Permeable paving refers to street and sidewalk paving materials that allow stormwater to filter through to the soil below. Permeable paving materials like porous concrete or unit pavers may look similar to traditional paving materials but allow air and water to pass through the paving material, providing the opportunity for temporary storage of stormwater runoff and/or groundwater recharge into the soils below.
Permeable paving can be used on various portions of the public right-of-way.
Permeable paving may be installed by small property owners, by major new development or as part of corridor-wide improvements.
Applicants are encouraged to apply as multiple property owners along a block or neighborhood to enhance the project’s benefits and lower costs to the applicants. Talk to your neighbors about putting together a joint application for permeable paving.
See Building Neighborhood Support
Permeable paving located in the sidewalk area requires a Special Sidewalk Surface Permit. A Special Sidewalk Surface Permit grants permission to replace standard concrete sidewalk with alternative paving materials, including permeable paving. A permit is required to ensure that permeable paving is properly constructed and maintained in order to maximize environmental benefits, protect public safety and limit conflicts with infrastructure.
Special Sidewalk Surface Permit (sidewalks only)
Permeable paving may be built as a standalone feature, or in coordination with other streetscape and stormwater management features, such as street trees, bioretention planters, or sidewalk landscaping.
If permeable paving will be installed in combination with other streetscape features or constructed in the roadway, parking lane, medians, or other areas, the project sponsor must obtain relevant permits for all features. DPW will generally combine multiple features into a single permit.
See Permit Process for more information.
Official Codes & Documents
- Better Streets Plan (street design guidelines)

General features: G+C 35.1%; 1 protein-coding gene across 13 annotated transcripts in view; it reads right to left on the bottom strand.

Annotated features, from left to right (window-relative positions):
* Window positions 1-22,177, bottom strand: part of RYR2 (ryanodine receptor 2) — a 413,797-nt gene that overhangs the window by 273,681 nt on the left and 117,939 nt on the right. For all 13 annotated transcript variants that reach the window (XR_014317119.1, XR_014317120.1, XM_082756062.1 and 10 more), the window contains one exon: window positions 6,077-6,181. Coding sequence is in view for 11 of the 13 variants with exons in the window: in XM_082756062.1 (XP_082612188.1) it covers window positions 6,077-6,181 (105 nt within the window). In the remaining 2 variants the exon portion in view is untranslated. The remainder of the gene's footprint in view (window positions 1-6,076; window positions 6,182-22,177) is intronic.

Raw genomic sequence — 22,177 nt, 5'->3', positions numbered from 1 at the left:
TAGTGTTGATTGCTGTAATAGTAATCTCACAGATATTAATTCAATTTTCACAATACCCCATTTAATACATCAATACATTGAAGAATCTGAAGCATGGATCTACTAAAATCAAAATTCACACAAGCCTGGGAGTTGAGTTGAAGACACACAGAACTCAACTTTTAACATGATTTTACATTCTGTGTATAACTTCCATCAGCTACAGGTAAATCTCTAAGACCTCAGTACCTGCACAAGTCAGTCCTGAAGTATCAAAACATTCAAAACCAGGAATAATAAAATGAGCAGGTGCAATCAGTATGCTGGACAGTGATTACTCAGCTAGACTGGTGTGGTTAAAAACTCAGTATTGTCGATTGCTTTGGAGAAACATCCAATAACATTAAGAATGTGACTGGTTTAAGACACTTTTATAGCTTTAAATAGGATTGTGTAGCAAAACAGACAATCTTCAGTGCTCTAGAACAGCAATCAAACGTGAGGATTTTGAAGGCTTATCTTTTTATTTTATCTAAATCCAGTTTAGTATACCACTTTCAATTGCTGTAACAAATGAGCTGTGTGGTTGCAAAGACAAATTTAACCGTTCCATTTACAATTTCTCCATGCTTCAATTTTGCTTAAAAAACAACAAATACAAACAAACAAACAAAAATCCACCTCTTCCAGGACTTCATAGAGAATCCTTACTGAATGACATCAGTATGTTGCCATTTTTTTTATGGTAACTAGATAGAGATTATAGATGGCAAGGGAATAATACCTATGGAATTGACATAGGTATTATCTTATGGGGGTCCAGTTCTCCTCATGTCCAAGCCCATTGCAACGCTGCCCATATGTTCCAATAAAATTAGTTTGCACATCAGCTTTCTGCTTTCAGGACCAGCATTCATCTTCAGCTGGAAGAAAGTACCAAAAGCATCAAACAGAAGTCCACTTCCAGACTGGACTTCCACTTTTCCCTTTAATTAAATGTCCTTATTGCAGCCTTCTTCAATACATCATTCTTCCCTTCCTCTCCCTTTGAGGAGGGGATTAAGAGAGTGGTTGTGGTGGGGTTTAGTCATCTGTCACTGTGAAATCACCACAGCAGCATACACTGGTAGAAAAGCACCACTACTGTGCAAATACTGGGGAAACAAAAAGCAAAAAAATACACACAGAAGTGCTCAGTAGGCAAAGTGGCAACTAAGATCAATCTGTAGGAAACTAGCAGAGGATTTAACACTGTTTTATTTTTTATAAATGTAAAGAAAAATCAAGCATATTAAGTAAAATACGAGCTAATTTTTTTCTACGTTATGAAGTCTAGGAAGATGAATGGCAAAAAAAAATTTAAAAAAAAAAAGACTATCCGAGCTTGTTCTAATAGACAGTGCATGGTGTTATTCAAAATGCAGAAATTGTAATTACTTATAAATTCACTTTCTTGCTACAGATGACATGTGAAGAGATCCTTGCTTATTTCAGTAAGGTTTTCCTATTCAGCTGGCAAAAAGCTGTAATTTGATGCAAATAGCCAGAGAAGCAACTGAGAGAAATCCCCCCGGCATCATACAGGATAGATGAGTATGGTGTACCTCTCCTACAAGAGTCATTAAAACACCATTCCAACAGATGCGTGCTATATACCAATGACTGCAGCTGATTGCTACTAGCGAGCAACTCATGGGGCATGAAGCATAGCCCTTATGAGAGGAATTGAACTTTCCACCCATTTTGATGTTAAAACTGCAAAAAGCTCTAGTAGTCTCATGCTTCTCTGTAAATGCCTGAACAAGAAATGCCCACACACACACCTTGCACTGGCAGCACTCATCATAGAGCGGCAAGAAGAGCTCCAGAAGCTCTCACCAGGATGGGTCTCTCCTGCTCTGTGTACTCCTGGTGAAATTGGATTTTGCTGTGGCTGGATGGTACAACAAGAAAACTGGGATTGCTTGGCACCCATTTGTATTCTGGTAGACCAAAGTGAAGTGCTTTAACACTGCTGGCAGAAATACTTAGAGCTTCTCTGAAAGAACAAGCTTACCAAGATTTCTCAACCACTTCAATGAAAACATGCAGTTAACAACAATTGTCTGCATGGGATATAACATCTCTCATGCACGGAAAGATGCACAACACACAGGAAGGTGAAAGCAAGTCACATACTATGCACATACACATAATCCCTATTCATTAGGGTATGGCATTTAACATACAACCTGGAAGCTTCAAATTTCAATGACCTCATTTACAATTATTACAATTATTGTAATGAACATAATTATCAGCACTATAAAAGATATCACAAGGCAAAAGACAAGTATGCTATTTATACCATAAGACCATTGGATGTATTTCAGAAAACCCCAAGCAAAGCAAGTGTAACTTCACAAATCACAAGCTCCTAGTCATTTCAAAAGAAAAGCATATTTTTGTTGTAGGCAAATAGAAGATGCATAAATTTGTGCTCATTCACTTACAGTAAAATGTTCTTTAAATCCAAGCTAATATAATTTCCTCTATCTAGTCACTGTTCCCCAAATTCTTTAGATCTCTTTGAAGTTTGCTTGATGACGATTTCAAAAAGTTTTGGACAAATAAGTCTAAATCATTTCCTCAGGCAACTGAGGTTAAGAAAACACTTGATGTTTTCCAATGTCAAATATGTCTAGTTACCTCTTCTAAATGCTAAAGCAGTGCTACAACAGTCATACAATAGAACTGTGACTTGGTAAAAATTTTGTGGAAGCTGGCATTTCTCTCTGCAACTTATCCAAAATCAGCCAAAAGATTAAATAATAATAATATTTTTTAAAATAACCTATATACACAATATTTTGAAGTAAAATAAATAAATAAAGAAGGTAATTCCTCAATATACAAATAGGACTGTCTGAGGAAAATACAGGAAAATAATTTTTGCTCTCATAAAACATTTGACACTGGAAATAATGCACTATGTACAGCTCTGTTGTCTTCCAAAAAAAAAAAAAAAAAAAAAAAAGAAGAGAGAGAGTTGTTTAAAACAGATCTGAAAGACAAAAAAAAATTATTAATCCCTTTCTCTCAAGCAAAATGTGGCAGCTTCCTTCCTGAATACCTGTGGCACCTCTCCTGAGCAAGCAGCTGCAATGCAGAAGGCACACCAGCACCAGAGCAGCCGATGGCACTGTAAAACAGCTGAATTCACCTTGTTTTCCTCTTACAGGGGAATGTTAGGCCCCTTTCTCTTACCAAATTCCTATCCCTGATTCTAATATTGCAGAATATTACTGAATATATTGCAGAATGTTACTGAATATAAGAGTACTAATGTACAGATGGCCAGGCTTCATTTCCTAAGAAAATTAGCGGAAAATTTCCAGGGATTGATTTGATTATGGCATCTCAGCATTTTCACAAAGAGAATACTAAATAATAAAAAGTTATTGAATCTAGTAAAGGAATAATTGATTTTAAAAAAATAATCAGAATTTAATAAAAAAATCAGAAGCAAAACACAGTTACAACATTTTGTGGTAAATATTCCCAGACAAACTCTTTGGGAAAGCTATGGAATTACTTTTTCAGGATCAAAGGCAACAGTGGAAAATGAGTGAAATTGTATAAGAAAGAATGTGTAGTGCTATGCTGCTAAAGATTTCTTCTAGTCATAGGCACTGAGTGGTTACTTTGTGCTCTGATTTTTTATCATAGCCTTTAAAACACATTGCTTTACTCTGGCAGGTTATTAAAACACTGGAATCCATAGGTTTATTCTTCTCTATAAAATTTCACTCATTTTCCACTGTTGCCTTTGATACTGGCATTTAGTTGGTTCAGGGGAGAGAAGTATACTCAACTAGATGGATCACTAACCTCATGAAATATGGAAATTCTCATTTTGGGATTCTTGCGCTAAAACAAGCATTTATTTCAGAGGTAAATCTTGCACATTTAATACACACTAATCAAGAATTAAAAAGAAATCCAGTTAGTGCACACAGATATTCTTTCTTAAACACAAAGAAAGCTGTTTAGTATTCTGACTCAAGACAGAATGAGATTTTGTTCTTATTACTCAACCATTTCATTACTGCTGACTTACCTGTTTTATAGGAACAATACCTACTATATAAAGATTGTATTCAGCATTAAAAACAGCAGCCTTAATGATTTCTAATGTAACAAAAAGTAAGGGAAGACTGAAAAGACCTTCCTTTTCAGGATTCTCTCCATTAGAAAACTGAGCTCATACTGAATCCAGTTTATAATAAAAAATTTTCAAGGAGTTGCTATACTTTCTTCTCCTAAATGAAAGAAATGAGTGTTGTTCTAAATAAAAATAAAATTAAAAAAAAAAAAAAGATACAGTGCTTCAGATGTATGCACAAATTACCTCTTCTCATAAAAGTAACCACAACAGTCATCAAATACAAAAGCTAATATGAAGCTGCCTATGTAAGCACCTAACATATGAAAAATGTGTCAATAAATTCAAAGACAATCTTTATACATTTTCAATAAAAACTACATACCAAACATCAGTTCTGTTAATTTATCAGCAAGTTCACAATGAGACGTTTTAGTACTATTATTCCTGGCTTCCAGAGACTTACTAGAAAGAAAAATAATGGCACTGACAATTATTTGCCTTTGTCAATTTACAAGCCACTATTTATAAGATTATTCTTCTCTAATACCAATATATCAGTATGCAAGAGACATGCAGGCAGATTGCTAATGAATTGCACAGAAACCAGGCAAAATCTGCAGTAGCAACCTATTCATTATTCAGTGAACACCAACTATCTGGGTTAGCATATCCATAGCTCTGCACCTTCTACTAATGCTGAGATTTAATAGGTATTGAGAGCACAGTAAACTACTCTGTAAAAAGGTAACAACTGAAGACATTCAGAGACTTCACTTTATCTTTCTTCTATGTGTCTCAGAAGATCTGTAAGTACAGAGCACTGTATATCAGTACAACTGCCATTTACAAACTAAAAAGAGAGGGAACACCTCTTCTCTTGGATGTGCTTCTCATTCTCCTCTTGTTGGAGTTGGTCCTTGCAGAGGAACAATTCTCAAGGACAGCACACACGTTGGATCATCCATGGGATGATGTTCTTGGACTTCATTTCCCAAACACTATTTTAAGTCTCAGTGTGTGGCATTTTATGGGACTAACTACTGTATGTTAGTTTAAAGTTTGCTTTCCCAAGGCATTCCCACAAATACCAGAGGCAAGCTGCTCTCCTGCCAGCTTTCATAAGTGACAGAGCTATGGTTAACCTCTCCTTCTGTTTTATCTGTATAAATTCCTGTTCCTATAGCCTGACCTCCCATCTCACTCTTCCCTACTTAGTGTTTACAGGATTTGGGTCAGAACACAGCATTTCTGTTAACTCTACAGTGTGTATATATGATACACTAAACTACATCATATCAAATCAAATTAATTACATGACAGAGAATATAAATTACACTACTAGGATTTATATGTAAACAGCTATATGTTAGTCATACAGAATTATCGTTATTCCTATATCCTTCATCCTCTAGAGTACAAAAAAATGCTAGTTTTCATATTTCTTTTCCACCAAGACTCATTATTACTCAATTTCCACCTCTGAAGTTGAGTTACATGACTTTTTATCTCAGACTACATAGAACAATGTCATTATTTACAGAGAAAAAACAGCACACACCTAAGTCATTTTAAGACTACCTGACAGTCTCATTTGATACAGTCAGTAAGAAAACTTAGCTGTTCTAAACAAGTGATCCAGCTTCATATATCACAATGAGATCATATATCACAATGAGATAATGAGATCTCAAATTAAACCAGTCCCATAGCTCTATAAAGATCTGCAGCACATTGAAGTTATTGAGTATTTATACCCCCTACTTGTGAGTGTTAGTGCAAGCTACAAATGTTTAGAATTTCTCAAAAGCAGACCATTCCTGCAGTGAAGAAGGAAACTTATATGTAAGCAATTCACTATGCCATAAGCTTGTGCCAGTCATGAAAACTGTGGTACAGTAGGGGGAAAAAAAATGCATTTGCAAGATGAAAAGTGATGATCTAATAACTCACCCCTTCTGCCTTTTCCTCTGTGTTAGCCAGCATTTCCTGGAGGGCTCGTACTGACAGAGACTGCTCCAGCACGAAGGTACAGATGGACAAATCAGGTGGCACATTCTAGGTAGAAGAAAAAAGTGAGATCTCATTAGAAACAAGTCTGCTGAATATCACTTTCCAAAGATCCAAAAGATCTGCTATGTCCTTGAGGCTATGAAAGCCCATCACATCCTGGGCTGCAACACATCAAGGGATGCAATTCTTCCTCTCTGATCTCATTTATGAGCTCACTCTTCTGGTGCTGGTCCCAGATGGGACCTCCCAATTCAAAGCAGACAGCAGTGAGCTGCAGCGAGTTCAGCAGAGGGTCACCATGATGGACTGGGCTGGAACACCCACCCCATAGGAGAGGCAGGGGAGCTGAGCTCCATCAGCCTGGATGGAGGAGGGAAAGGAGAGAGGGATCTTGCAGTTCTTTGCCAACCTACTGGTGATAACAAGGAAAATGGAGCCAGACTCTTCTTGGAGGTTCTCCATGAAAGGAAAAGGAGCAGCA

- Stormwater Design Guidelines
(The SFPUC’s guidelines for design of stormwater management features)
- Stormwater Design Guidelines Appendix A
(Stormwater management tool fact sheets for specific applications)
Street types: All
Sidewalk zones: Frontage; Throughway; Furnishings; Extension; Parking lane; Full Roadway on minor streets and alleys
Permeable paving systems are most appropriate on:
- Sloped paving surface of 5% or less (may be greater with appropriate subbase design considerations)
- Sidewalks, driveways, park lands, shared streets, plazas, pedestrian and bike paths, and publicly owned open parking lots
- Parking strips and gutters that are not used as traffic lanes or bus stops
- Alleyway traffic lanes with prior approval from DPW; and
- Low traffic streets
Permeable paving systems are not suitable on:
- Traffic lanes on streets classified as arterials or collectors, concrete bus pads, or curbs;
- Sloped areas or steep hillsides with slopes greater than 20%, unless designed with an appropriate sub-base;
- Areas with a previous history of soil or shallow groundwater contamination;
- Gas stations, car washes, and automotive repair shops, or in areas where there is a possibility of chemical spills;
- Streets with a history of combined sewer overflows unless as part of a project aimed at eliminating such overflows;
- Areas with shallow groundwater or seasonal high groundwater (less than 4 feet) if receiving run-on (stormwater runoff from adjacent areas);
- Within 20 feet of sub-sidewalk basements if receiving runoff; or
- Within 50 feet of domestic water wells if receiving runoff.
Soils: Permeable paving requires an understanding of the prior use of a site. Site tests should be performed to determine soil conditions including: percolation rate and infiltration capabilities, depth to seasonal high water table, depth to bedrock, and soil contamination.
Existing subgrade should be able to demonstrate a minimum permeability rate of 0.5 inches per hour. An underdrain may be used in soils with lower infiltration rate in order to obtain the minimum permeability rate. Percolation testing to identify the infiltration rate of the native soil will determine the depth of base rock for the storage of stormwater, and whether an underdrain system is necessary.
Permeable paving must maintain separation of 4 feet above both the high water table and bedrock for proper performance. Permeable paving should not be installed over new or existing compacted fill.
Schematic Drawing of Permeable Pavement
1. Overflow to collection system
2. Pavers with open spaces filled with gravel or sand
3. Fine gravel or coarse sand bedding layer
4. Transition layer (medium gravel)
5. Coarse gravel storage layer
6. Underdrain (if necessary)
8. Infiltration where feasible